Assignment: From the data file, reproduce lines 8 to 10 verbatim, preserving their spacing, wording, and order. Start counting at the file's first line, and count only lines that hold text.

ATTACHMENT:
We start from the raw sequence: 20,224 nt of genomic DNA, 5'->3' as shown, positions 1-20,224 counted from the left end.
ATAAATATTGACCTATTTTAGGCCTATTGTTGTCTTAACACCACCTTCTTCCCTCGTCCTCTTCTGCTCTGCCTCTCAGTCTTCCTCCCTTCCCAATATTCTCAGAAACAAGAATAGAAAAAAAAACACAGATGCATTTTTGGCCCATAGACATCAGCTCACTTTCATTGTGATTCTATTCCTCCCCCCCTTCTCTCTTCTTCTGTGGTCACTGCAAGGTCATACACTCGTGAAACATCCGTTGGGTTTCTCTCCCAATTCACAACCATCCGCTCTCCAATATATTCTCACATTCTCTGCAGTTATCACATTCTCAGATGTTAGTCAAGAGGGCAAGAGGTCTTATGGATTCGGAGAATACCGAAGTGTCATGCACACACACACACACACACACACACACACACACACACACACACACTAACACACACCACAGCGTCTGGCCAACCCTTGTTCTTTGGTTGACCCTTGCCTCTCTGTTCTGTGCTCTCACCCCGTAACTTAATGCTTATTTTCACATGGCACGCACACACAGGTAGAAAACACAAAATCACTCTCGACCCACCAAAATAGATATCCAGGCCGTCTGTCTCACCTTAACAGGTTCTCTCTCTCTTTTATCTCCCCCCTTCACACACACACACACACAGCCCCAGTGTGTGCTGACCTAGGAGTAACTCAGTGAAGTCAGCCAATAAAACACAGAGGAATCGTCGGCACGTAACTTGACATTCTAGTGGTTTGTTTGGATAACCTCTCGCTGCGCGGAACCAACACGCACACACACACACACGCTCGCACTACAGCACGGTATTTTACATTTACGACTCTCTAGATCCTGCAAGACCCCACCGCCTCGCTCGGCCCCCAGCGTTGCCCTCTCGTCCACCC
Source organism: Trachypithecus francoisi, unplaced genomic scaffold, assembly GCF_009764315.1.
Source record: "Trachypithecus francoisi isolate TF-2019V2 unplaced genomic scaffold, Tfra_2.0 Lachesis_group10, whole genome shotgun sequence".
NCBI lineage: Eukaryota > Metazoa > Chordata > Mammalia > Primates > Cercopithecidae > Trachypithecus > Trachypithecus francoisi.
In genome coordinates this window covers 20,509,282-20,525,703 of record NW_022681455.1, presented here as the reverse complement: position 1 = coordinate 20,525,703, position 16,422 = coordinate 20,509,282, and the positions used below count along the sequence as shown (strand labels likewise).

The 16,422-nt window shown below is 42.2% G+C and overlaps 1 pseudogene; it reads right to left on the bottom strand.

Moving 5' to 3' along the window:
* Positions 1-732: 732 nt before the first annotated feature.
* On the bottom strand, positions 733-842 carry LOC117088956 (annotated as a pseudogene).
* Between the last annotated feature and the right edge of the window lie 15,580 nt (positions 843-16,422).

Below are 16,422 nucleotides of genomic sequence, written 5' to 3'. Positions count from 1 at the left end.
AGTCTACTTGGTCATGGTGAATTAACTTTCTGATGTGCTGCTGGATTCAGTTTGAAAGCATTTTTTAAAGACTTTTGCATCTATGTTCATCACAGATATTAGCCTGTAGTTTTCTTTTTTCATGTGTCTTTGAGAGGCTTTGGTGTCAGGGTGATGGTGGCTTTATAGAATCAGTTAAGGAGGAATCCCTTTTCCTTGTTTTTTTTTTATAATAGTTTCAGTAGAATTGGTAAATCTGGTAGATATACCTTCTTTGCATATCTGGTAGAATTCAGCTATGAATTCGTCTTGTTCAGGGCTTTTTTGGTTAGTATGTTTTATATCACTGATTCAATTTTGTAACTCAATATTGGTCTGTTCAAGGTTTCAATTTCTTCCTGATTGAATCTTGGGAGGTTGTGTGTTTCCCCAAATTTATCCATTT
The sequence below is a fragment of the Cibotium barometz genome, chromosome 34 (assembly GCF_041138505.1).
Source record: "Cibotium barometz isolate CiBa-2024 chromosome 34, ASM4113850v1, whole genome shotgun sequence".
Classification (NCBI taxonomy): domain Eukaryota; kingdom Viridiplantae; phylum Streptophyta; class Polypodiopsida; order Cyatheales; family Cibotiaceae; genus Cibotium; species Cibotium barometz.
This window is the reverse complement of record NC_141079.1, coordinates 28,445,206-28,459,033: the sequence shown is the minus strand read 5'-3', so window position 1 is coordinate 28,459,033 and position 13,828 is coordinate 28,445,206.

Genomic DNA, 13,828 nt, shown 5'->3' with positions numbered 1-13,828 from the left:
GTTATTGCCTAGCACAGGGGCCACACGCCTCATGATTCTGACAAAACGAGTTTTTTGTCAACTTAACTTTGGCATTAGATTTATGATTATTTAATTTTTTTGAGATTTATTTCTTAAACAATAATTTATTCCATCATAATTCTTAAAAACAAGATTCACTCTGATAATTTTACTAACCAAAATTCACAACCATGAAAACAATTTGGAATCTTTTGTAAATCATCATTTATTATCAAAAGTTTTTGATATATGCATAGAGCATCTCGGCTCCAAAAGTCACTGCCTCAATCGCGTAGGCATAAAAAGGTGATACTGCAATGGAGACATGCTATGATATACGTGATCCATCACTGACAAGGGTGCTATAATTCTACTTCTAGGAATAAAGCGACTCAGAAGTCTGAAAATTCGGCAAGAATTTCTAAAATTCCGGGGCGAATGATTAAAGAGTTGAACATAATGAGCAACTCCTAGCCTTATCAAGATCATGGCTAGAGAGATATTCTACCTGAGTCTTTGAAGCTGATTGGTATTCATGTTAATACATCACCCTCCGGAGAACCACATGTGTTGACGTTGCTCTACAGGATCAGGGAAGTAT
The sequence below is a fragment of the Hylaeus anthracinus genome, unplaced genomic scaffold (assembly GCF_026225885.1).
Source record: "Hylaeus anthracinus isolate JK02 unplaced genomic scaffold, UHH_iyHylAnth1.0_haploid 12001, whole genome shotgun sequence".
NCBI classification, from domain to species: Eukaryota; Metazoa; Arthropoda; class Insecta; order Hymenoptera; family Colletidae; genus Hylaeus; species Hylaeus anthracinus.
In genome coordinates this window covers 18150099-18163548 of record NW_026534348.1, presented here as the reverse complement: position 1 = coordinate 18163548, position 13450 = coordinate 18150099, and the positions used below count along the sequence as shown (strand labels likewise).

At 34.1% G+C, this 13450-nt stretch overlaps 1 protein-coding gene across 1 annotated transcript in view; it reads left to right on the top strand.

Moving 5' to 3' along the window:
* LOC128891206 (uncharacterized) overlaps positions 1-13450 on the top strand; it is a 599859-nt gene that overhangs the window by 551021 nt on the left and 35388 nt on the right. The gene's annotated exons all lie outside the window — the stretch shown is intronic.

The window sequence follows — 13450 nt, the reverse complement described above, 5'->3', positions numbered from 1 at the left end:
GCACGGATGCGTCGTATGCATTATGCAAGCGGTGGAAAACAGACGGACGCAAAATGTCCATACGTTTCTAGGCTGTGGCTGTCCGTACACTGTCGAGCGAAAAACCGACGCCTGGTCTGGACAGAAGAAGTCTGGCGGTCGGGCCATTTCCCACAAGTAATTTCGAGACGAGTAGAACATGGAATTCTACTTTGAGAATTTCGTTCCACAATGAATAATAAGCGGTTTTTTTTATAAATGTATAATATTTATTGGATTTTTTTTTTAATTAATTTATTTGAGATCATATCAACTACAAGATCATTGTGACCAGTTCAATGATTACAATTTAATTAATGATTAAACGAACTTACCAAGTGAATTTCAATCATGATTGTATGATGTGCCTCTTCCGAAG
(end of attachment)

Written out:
Moving 5' to 3' along the window:
* Positions 1-732: 732 nt before the first annotated feature.
* On the bottom strand, positions 733-842 carry LOC117088956 (annotated as a pseudogene).